Having now watched a press conference with some tokyo hyper rescue people after their initial mission, I stick with my suggestion that one reason to attempt this mission was so that something publicly visible was being seen to be done, at a time when the authorities had otherwise been giving the impression of continually being on the back foot. One of the people in the press conference, according to one translation, even mentions bringing peace of mind to citizens. http://www.youtube.com/watch?v=tbozc-zoIlY

I also have no problem believing that the radiation levels and debris in the area between reactors 3 & 4 would have large implications for where they positioned themselves, even though being on the 'wrong side' of the building made their mission far less likely to succeed.
MadderDoc
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May6-12, 10:13 AM
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Quote Quote by SteveElbows View Post
I think its fair enough to consider this question, although I don't think there is very much to support this line of enquiry. We now know that prior to reactor 3 melting, they did use internal spraying systems inside containment at some points. This is of course a rather different thing, and spraying externally is not really comparable. But we could look at the pressure data (and later temperature data) to see if there is any obvious reason why they would try this stuff over the tie period they used firefighters etc. We know that they struggled for months with reactor 3 and there were a number of events that happened long after the explosion that are of interest but received very little in the way of official explanation. But again I don't think any of this stuff clearly points to an alternative reason for spraying reactor 3, or at least it hasn't in the past when I've thought about this, but maybe I missed something.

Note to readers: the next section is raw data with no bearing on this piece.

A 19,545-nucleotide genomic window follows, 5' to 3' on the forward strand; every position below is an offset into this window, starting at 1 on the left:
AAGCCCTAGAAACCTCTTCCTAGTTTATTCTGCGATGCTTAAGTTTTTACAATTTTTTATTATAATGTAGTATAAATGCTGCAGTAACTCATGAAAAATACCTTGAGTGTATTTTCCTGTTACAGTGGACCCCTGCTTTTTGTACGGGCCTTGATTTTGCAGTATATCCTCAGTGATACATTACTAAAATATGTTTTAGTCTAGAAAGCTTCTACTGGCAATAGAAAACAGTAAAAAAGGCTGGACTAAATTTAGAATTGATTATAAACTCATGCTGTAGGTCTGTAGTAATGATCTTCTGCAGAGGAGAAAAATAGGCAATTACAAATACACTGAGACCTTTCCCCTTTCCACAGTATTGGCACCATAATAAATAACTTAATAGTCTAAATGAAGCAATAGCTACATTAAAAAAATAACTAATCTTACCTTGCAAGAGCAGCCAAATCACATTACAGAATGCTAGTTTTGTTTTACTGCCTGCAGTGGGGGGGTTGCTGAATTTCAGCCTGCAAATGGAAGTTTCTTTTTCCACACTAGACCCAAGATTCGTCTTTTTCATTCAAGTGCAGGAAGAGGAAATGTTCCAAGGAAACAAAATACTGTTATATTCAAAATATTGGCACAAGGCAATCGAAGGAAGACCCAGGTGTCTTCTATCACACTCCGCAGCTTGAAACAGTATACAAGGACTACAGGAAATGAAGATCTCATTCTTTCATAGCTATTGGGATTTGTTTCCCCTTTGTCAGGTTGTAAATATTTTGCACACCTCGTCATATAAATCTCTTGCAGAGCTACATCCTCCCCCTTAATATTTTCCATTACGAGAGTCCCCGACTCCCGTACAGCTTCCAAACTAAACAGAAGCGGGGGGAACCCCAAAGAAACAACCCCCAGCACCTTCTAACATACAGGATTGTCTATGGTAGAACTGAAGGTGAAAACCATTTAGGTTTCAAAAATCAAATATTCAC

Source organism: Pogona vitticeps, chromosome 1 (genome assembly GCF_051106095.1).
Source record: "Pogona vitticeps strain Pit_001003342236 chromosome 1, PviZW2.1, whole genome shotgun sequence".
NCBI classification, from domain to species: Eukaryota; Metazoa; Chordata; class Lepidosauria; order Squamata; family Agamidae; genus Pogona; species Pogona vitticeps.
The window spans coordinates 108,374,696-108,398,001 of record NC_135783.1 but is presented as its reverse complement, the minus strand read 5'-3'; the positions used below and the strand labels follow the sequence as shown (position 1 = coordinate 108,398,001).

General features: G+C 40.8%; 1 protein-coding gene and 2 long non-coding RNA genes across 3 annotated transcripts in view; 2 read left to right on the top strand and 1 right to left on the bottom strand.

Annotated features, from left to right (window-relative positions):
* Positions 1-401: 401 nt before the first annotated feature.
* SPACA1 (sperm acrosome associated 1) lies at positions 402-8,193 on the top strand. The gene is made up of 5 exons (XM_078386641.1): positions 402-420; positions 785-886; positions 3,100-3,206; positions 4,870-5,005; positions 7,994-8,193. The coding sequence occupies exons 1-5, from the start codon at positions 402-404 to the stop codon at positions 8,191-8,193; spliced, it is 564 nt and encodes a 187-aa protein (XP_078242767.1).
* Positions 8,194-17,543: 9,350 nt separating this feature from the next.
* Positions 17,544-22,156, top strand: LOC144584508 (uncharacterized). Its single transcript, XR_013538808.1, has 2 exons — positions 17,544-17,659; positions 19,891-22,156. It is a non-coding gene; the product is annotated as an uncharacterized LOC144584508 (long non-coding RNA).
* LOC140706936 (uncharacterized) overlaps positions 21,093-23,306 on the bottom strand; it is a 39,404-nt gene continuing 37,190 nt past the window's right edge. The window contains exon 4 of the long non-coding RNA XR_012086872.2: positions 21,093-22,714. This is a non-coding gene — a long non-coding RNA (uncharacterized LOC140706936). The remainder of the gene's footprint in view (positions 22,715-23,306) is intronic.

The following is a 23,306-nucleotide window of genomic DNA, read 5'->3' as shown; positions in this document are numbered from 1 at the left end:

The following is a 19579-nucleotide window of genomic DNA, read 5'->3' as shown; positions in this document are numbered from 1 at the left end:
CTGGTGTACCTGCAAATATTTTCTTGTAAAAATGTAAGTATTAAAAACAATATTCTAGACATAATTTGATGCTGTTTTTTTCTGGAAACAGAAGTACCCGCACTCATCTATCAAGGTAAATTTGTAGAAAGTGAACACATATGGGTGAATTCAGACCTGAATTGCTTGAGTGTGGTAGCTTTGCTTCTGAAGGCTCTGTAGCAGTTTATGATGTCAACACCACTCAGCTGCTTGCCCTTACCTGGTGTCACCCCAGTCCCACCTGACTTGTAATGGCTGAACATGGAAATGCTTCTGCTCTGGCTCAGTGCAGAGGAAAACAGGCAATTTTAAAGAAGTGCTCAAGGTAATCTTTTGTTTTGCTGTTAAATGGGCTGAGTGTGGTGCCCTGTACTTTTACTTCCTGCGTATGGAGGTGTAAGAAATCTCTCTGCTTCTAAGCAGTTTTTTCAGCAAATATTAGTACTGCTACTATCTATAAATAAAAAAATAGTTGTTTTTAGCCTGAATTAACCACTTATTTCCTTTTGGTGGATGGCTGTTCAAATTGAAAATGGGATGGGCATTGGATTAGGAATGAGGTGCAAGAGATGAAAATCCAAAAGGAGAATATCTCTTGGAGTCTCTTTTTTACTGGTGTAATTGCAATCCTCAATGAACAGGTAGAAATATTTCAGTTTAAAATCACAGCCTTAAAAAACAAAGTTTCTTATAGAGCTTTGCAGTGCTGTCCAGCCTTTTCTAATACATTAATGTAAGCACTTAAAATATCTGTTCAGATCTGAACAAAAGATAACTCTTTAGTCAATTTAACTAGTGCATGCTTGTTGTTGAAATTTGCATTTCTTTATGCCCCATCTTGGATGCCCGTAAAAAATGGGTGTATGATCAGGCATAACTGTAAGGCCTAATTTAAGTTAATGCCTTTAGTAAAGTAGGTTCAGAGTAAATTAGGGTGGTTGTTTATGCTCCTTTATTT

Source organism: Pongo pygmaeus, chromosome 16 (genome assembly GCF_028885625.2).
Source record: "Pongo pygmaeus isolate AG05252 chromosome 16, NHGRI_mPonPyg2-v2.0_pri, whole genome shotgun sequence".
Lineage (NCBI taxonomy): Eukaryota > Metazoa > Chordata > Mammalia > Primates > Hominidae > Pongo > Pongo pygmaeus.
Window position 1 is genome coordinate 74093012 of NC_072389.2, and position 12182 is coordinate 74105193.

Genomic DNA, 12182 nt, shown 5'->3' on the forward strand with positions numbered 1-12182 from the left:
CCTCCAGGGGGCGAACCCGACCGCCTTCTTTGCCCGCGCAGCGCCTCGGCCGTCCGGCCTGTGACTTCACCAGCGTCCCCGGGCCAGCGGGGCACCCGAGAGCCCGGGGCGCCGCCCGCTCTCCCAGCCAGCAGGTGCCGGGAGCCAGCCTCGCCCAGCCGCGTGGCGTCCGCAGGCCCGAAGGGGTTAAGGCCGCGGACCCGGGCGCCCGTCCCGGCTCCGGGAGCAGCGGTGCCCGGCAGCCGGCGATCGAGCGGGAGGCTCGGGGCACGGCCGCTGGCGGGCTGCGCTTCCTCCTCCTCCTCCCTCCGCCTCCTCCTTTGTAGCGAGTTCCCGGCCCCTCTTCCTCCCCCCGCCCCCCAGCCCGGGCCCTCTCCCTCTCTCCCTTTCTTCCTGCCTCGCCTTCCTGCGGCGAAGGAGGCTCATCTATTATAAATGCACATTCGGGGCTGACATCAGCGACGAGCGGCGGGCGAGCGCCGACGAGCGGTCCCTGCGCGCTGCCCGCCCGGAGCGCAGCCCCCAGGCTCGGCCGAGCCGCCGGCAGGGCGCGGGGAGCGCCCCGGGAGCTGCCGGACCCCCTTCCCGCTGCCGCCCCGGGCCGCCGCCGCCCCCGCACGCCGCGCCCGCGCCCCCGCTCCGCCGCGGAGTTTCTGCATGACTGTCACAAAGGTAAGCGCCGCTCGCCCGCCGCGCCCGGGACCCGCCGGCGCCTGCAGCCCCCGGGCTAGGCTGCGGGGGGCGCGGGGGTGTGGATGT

I too would think whatever it was that reasoned the spraying would have reasoned to spray to the pool, however the area above the PCV -- cf. the adopted spraying positions -- then naturally would come in the firing line. Also, it seems during the operation that steam evolution was seen as a sign of successfully hitting the target. ( And I bet, if steam evolution had stopped, that too would have been interpreted as sucessfully hitting the target :-)

Having now watched a press conference with some tokyo hyper rescue people after their initial mission, I stick with my suggestion that one reason to attempt this mission was so that something publicly visible was being seen to be done, at a time when the authorities had otherwise been giving the impression of continually being on the back foot. One of the people in the press conference, according to one translation, even mentions bringing peace of mind to citizens. http://www.youtube.com/watch?v=tbozc-zoIlY
That would seem to me more like a post event observation and part of the natural pride of his job. It can hardly have reasoned the mission in the first place. Ref your suggestion as to the nature of the reasoning behind the mission, it should be noted that it came based on a decision by Tepco and the Japanese Government in unity. So that's where we'd have to look for the rationales, whatever they might be. I am mostly interested in which technical rationale Tepco brought to the table, as you will know.